She weaves a tangled web
Aharsh prairie wind scours the pages of Erin McGraw’s beautifully written second novel, “The Seamstress of Hollywood Boulevard.” Even after Nell Plat uproots herself from Mercer County, Kan., and follows her dreams to California, gusts of memory buffet her new life as a shopgirl and aspiring costume designer in early 20th century Los Angeles.
McGraw, who has also written three short story collections, crafts masterful sentences that embody the landscapes her heroine inhabits.
Kansas in 1899 confines and maddens 15-year-old Nell: “Hot and itchy, I would stroll out to lean on the garden fence and look at the dim horizon, as if it might have changed in the last ten minutes. . . . [B]ehind me the onions burned.”
Nell can’t cook -- a vital female skill in this hardscrabble world -- and although she can sew brilliantly, this is almost an affront. When she starts making fine dresses for the county’s ladies and handing some earnings to her mother-in-law (stowing the rest), all her husband Jack sees is that she’s not doing her chores.
A mother at 16 and pregnant again, Nell knows there is nothing ahead but more babies and chores. Sewing is her ticket out, as her secret stash grows toward the $110 a train ticket to Los Angeles costs.
But this is no simple tale of liberation. McGraw shows hard, fierce Nell rejecting Jack’s tentative pride in her. "[I]n town this afternoon . . . I could tell which dresses you made,” he says. “There’s no one else got a wife like you. . . . Christ, Nell, it’s a compliment.”
Her stony response: “Not one I care for.”
Nell doesn’t want to make a better life with Jack; she wants a whole new life. So she leaves behind 1-year-old Lucille and infant Amelia and heads for that city where people go to reinvent themselves.
McGraw’s evocation of Los Angeles is as vividly economical as her portrait of Kansas. Nell gets a job at Levisky’s Ladies Wear, downtown on Spring Street. Then she upgrades, first to Carter’s Department Store in Glendale and, after that, to more fashionable shops in tonier locations, “moving toward Pasadena one storefront at a time.”
Pasadena is the Promised Land she imagined in Kansas, “the Eden without dark or dirt, where prosperity shone from the shiny motorcars at the curbs.” To get there, she assumes the name Madame Annelle; her modest shirtwaists for fellow “shoppies” bring her enough money to start a business as a fashionable seamstress. Fascinated by the burgeoning movie industry, she wangles piecework from a costume designer at Universal.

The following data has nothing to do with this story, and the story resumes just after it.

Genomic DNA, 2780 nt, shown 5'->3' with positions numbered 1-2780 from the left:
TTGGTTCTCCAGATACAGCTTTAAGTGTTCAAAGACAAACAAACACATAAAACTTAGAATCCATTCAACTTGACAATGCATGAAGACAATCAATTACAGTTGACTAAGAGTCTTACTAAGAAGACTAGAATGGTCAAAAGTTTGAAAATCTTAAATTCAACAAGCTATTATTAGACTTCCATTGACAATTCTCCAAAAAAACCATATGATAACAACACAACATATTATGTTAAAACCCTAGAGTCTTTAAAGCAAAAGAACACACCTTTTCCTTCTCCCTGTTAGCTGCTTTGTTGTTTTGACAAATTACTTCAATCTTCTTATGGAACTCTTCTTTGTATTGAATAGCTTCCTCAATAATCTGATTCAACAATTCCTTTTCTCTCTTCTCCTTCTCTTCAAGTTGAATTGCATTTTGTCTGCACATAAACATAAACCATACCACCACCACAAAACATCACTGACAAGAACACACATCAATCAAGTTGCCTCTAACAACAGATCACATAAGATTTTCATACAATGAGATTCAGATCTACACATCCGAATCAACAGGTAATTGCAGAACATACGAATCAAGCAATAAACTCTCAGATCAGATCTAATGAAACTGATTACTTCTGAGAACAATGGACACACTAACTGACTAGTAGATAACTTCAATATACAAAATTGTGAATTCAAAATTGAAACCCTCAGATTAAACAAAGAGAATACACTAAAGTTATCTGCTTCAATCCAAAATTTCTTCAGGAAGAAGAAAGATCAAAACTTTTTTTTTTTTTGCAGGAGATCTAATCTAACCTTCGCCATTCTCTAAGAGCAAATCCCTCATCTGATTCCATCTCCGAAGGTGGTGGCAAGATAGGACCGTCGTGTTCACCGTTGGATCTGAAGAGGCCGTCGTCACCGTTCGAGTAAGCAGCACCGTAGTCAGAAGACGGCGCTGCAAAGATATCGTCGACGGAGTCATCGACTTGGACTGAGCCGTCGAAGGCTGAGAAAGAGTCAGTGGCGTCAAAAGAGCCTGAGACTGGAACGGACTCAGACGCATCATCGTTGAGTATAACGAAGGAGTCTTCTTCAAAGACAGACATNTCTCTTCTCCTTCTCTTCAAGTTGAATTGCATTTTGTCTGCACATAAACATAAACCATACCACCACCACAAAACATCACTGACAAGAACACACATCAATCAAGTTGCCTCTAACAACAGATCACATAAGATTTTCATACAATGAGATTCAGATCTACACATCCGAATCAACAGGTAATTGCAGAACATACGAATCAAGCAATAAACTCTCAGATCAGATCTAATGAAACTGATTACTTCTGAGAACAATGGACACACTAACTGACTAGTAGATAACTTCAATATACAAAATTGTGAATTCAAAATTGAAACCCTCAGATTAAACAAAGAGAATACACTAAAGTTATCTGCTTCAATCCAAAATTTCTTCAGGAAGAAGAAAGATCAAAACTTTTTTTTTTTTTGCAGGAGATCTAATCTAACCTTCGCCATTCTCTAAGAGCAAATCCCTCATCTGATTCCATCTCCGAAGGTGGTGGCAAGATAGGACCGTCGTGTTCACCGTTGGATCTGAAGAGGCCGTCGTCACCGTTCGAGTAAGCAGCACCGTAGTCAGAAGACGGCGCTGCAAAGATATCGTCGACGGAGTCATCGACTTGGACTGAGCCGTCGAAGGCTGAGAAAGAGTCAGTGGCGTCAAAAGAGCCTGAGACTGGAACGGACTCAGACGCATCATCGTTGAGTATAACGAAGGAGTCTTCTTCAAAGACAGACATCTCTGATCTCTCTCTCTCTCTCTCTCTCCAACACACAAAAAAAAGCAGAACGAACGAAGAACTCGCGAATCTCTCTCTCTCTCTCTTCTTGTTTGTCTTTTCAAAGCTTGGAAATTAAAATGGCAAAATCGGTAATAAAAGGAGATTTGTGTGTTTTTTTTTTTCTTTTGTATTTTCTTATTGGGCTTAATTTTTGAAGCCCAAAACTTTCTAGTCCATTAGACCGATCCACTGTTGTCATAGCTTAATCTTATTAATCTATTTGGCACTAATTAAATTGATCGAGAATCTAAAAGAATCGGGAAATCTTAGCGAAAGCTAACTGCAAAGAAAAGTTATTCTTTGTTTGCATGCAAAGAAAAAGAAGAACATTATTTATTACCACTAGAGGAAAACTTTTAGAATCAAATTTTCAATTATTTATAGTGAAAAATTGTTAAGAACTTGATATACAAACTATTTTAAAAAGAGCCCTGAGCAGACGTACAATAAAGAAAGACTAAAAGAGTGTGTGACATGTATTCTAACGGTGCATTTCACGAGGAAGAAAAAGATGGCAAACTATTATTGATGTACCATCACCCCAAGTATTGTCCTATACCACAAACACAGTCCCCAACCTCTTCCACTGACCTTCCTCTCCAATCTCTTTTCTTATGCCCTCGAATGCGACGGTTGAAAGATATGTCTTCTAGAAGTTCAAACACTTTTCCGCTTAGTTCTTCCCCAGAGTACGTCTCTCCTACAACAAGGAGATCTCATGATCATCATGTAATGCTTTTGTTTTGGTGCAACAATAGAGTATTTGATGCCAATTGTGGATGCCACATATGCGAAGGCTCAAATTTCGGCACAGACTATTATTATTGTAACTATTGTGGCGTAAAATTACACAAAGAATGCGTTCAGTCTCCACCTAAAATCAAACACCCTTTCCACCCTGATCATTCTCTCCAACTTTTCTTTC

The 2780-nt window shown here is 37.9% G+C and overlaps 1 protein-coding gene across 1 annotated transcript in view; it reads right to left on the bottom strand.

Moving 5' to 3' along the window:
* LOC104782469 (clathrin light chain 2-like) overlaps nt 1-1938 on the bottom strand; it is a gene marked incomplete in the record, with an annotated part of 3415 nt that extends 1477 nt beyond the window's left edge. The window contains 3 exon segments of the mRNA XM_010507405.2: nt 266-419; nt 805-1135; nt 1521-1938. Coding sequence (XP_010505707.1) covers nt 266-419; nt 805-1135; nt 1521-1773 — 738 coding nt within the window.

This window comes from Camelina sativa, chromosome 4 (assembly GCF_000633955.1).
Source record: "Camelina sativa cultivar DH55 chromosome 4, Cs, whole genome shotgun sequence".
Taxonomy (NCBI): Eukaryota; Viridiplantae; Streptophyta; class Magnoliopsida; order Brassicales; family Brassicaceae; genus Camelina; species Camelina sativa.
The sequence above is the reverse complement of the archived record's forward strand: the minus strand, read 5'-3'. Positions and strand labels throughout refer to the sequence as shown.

By this time, it’s 1914, and Nell has met a man who shares her thirst for self-improvement: George Curran, recently arrived from Indiana and “moving up smartly with Standard Oil.”
She knocks 10 years off her age on their marriage license application, and they begin a partnership devoted to saving for a house of their own. When Nell gives birth to a daughter in 1918, she vows: “Through Mary, I would make up for everything I had done wrong.”
From this moment on, McGraw’s wonderful novel becomes slightly less wonderful. Carefully drawn though George is, he lacks Nell’s sharp specificity, and the Currans’ immersion in the “seven-step pathway to success” is too obviously a thematic device.
The book’s first half is driven by Nell’s ambition and her roiling emotions; the second half runs on plot. It’s too neat that George brandishes a pamphlet for their oceanfront dream house on the very day Nell is offered a full-time job at Universal.
And it’s much too neat when -- just as George is saying, “You’re a mother. You can’t just go to Hollywood to work every day” -- there’s a knock at the door, and Nell opens it to find her two abandoned daughters.
Lucille and Amelia have renamed themselves Lisette and Aimee, a backhanded claim of kinship with the famous Madame Annelle. Reading about this “seamstress to the stars” in Kansas, they suspected she might be the Nell Plat who ran off when they were babies.
They play along with Nell, who introduces them as her younger sisters, but they exact a price. They want to be stars, and they expect her to help.
Lisette, the tough, angry image of her mother at a similar age, is intent on making bitterly clear the damage Nell has wrought, while inflicting some damage of her own.
Here, McGraw writes with the keen insight that distinguishes the novel’s earlier chapters. Yet it doesn’t feel as fresh, although its ruefully mature resolution makes considerable amends.
Still, if “The Seamstress of Hollywood Boulevard” has its flaws, it is memorable for McGraw’s pitch-perfect account of Nell’s discontented youth and her avid rise.
Wendy Smith is the author of “Real Life Drama: The Group Theatre and America, 1931-1940.”